Temperatures varied widely during the month. Most of southwest Idaho was cooler than normal. Most of southeast Oregon had near or slightly below normal temperatures, but Baker City, Burns, and Rome averaged warmer than normal.
From the 1st through the 4th, temperatures were above normal under dry and relatively warm westerly flow aloft. On the 5th, southwesterly flow ahead of a Pacific cold front brought even warmer air.
Gusty west winds followed the cold front. Many locations reported gusts in the 50-70 mph range. The strongest was 77 mph at an automatic observing site 10 miles southwest of Hill City.
A cold upper level trough from the Gulf of Alaska followed the front. High temperatures were as much as 30 degrees cooler from the 6th through the 8th. Tamarack Ski recorded 17″ of snow, while 15″ fell at Brundage and 8″ at Bogus Basin.
— NWS Boise (@NWSBoise) June 8, 2020
Except for northern Harney County, and a narrow strip between the Snake River and the Owyhee Mountains, June was wet, especially in a corridor from southern Malheur County across the central Idaho mountains. The Treasure Valley was the wettest area in the region. Boise had the third wettest June on record.
On the 7th, rainfall set new records for the date at McCall (1.13 inches), Ontario (.35 inch), and Twin Falls (.28 inch). During the three day period from the 6th through the 8th, McCall measured 1.75 inches and Boise 1.11 inches of rain. Much less fell elsewhere. Baker City and Burns received only traces.
Following the trough, a high pressure ridge brought dry and warmer weather from the 9th through the 12th. The high of 90 at Twin Falls on the 12th set a record for the date.
The cold front ahead of the next trough arrived on the the 12th. Following the front, west winds gusted over 50 mph at many locations. The strongest reported gust was 61 mph at Grassy Mountain 19 miles southeast of Rome.
On the 13th, an upper level low pressure trough lifted north from California, generating a band of heavy rain which was mainly confined to the Treasure Valley. Many reporting points in Ada, Baker, and Washington Counties measured just over one inch. Record rainfalls for the date were set at Boise (1.21 inches) and Ontario (.74 inch).
Rainfall from the 13th through the 17th totaled 1.81 inches at Boise, 1.11 inches at McCall, .83 inches at Ontario, and 1.31 inches at Rome. On the 13th, rainfall amounts set records for the date at Boise (1.21 inches) and Ontario (.74 inch). Outside of the heavy rain band, other locations in southeast Oregon received between a quarter and a half inch. Southeast of Boise, Mountain Home got only .11 inch and Jerome .12 inch.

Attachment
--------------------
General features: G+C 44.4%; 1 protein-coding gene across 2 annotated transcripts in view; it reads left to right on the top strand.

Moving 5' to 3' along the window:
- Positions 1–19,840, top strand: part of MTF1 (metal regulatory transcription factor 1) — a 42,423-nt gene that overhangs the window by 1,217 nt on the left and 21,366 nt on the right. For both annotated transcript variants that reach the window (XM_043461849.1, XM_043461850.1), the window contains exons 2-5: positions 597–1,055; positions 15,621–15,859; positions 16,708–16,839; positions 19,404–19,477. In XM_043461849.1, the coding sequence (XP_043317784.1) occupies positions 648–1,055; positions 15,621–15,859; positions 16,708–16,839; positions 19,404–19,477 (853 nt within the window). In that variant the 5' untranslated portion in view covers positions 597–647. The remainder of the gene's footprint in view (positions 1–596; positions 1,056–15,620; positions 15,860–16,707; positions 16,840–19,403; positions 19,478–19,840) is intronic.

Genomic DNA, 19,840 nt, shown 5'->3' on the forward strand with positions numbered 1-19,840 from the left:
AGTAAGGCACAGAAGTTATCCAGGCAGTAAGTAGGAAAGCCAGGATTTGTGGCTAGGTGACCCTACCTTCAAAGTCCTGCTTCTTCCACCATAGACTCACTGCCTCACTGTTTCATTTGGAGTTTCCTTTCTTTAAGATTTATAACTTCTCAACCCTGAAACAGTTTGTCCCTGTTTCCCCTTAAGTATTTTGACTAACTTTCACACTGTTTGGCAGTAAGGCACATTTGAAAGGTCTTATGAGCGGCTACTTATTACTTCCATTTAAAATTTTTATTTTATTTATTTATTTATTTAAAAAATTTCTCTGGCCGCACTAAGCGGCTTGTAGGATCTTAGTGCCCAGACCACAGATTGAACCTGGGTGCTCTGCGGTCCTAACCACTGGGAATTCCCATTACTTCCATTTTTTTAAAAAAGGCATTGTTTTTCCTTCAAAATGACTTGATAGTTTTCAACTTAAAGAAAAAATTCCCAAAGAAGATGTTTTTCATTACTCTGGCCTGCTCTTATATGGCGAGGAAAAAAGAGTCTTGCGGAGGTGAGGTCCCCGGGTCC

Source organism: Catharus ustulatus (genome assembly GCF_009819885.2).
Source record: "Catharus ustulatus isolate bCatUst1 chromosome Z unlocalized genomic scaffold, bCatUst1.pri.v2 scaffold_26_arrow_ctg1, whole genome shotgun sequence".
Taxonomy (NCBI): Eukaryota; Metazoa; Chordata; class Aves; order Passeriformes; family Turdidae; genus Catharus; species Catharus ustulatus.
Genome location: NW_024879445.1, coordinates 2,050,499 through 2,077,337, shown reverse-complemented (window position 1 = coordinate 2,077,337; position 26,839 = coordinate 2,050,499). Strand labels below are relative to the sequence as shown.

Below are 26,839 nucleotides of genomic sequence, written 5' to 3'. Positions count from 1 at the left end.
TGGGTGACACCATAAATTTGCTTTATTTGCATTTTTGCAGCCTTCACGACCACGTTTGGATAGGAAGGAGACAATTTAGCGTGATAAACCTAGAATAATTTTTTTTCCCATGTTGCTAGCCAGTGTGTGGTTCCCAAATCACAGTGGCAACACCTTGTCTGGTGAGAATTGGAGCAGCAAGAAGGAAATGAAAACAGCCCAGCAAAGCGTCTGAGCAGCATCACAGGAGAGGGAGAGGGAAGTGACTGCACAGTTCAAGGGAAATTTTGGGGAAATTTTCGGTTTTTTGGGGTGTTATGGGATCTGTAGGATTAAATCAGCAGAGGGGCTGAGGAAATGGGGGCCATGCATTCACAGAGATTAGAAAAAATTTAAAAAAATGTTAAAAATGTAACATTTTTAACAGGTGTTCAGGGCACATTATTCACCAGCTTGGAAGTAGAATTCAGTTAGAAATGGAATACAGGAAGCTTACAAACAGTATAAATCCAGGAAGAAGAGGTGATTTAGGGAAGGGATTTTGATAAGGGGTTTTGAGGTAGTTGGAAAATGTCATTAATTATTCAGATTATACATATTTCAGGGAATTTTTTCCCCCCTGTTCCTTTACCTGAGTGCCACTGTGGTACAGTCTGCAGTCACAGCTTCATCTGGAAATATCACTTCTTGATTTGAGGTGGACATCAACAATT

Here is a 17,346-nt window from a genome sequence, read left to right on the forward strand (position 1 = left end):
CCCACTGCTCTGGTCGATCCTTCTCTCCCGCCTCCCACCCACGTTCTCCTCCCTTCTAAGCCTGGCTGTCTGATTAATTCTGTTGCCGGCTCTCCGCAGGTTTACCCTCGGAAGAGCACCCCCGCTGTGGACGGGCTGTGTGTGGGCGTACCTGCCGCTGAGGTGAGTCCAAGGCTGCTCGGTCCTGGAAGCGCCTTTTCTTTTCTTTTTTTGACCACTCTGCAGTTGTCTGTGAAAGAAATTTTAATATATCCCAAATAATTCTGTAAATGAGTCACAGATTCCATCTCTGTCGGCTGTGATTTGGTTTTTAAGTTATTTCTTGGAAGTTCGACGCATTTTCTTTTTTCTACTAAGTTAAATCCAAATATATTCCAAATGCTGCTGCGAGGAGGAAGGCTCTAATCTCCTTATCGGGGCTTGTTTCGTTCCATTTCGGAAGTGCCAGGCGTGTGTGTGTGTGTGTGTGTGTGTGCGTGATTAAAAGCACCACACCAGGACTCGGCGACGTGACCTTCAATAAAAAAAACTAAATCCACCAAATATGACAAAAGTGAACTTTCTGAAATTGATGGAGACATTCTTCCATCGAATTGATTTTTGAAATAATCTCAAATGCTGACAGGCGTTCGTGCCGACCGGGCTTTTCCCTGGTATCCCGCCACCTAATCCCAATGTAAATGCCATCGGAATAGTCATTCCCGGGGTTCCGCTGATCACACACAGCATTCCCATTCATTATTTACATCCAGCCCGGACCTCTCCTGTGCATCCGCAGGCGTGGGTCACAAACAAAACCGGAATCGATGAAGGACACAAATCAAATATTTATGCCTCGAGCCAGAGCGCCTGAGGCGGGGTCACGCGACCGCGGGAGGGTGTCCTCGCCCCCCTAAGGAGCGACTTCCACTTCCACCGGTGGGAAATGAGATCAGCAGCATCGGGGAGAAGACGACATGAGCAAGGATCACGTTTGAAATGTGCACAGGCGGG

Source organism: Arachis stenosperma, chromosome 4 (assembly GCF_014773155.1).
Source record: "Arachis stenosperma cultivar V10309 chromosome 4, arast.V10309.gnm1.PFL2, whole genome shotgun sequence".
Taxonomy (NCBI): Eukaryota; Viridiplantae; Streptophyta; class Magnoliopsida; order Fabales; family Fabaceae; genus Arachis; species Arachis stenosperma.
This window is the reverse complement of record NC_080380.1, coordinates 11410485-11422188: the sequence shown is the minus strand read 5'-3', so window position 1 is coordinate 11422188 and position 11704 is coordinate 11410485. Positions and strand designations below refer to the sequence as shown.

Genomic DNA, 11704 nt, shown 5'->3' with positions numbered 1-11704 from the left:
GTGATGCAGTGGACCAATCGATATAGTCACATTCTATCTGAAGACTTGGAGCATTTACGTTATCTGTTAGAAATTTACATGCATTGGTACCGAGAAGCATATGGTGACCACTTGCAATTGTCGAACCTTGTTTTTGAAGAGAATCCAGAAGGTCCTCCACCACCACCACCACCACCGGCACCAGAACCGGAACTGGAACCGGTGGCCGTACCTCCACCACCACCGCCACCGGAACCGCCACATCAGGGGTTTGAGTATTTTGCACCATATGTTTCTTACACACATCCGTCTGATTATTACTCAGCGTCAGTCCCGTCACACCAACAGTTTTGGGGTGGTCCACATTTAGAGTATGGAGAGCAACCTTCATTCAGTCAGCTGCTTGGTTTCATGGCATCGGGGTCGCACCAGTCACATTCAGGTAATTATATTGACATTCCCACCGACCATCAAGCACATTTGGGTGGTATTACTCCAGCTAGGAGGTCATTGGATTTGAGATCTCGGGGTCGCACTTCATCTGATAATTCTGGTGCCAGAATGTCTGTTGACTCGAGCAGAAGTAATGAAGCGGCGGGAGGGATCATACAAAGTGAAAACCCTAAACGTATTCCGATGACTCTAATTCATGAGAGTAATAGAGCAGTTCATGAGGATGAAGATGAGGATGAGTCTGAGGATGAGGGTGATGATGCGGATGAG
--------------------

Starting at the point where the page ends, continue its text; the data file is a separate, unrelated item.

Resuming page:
On the 16th, yet another trough arrived from the Gulf of Alaska, keeping temperatures unseasonably cool through the 18th.
On the 24th, thunderstorms brought hail and strong gusts to a few locations. Four miles south of Jamieson in Malheur County, hail one inch in diameter covered the ground and caused damage to crops. Quarter inch hail fell nine miles north of Vale. Thunderstorm winds exceeded 50 mph at a few locations in Owyhee County.
⚠️Severe Thunderstorm Warning for NE Harney County & SW Washington County until 5:00pm PDT/4:00pm MDT. 1" hail and wind gusts to 70 mph possible in the core of these storms. #orwx #idwx pic.twitter.com/5wVzX726GL
— NWS Boise (@NWSBoise) June 24, 2020
On the 25th, the high of 94 at Twin Falls tied the record for the date set in 2015.
On the 27th another unseasonably cold low pressure trough was bearing down from the north.
The cold front ahead of this trough crossed our area late on the 27th. The air behind the front was much cooler and initially dry. but as the trough settled over the northern Intermountain Region, it entrained a plume of moisture from across the Pacific, resulting in moderate amounts of rain at several locations on the 29th and 30th. The most reported was .77 inch at Ontario.
At Twin Falls on the 28th, a daily rainfall record was set (.25 inch), and a record low temperature was set (42).
On the 29th, daily rainfall records were set at Ontario (.74 inch) and Twin Falls (.18 inch).
Also on the 29th, the low of 41 at Twin Falls set a new record low for the date.
— NWS Boise (@NWSBoise) July 2, 2020
— NWS Boise (@NWSBoise) July 2, 2020